Pension warning: Accessing your fund could ’disqualify’ you from receiving benefits | Personal Finance | Finance | #ukscams | #datingscams | #european

Many people will access their pension for retirement funds, but according to the latest research, one in 10 Britons are doing so because they need funds to pay off debt. Those in debt may think their pension is the only option, or a suitable one, however, this is not always the case. 

Consequently, those who are 55 or over who are thinking of taking money out of their pension have been issued a stark warning by Royal London.

Alongside other impacts, those who are receiving state benefits could be worst hit by this action.

This is because individuals may end up with a lower amount in benefits.

Some could even “disqualify” themselves entirely form receiving state help if they take money out of their pension.

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Less money to live on in retirement may be a challenge unless a person has specifically planned how they are managing their money.

Even so, emergencies and unexpected events can occur, for which extra money may sometimes be necessary.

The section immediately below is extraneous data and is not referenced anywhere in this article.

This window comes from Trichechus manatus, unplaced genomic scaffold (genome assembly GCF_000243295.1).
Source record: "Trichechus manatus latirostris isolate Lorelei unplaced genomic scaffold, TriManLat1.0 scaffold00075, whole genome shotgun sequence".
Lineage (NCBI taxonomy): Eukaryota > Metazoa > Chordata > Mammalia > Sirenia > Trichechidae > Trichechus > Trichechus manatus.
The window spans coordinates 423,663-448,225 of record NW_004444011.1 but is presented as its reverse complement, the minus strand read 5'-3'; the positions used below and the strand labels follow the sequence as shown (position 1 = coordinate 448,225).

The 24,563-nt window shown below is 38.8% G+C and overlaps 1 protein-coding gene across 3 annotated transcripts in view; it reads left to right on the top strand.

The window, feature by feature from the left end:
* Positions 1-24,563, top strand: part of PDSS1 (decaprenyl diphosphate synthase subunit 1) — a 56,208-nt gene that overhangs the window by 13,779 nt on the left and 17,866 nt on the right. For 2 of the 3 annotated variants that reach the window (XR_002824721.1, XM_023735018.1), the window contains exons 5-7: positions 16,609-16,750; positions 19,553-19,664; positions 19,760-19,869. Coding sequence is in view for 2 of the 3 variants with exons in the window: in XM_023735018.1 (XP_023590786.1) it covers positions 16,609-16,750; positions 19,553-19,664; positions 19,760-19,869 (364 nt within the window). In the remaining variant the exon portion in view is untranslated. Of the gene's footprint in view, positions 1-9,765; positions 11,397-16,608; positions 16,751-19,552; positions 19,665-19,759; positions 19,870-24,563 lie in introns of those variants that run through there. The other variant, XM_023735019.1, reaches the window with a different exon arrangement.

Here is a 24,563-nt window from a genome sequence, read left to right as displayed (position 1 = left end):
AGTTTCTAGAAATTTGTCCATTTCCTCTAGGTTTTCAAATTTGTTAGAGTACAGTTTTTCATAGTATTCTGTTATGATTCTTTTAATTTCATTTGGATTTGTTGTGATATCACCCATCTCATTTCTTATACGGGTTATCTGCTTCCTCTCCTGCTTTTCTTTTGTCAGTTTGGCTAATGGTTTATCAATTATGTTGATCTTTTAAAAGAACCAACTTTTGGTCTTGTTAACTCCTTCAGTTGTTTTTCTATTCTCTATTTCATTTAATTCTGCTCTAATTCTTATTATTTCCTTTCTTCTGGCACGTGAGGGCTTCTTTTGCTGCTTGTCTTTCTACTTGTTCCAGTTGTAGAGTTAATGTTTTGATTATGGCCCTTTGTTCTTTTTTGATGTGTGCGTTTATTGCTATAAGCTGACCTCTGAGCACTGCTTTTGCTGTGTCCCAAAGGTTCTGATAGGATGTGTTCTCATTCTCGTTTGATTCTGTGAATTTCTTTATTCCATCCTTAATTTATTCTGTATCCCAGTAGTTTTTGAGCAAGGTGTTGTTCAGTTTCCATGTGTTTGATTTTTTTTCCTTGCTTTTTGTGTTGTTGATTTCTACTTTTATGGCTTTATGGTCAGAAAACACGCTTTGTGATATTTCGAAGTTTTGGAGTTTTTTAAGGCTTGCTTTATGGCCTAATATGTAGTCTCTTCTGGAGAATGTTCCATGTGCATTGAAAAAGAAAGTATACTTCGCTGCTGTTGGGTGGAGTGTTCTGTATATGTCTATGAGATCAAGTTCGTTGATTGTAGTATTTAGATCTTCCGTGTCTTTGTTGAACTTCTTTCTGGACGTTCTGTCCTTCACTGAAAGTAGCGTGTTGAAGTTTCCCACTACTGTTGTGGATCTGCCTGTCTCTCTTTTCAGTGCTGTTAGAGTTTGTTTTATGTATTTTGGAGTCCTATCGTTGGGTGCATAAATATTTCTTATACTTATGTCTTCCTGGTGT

Those taking out a large lump sum or cash in their entire pension will also need to be aware of tax implications.

Individuals doing this may inadvertently push themselves into a higher tax bracket, which could be frustrating in later life.

For example, those who are basic-rate taxpayers may pay tax at the higher rate as a result of the withdrawal from their pension.

In a similar sense, Britons can usually take up to 25 percent of their pension as tax-free cash.

However, it is worth noting that the rest of this is taxable.

As a result, individuals may end up with less money than they originally expected, which could devastate retirement plans.

Any tax owed is taken off money a person withdraws from their pension before they receive it. 

Sarah Pennells, consumer finance specialist at Royal London, said: “How and when to take money from your pension is a big decision and it’s something most people think about very seriously.

“While most of us would love to retire debt free, that’s not the reality for everyone – especially when we’re in the middle of a cost of living crisis. 

“However, whilst taking money from your pension to pay off your debts might seem like a good option, it’s not always the case.

“We’d recommend that anyone worried about debts talks to a free to use debt advice charity such as StepChange or National Debtline.

“There may be other ways of dealing with debts that don’t involve breaking into your pension and potentially running out of money later in life.”

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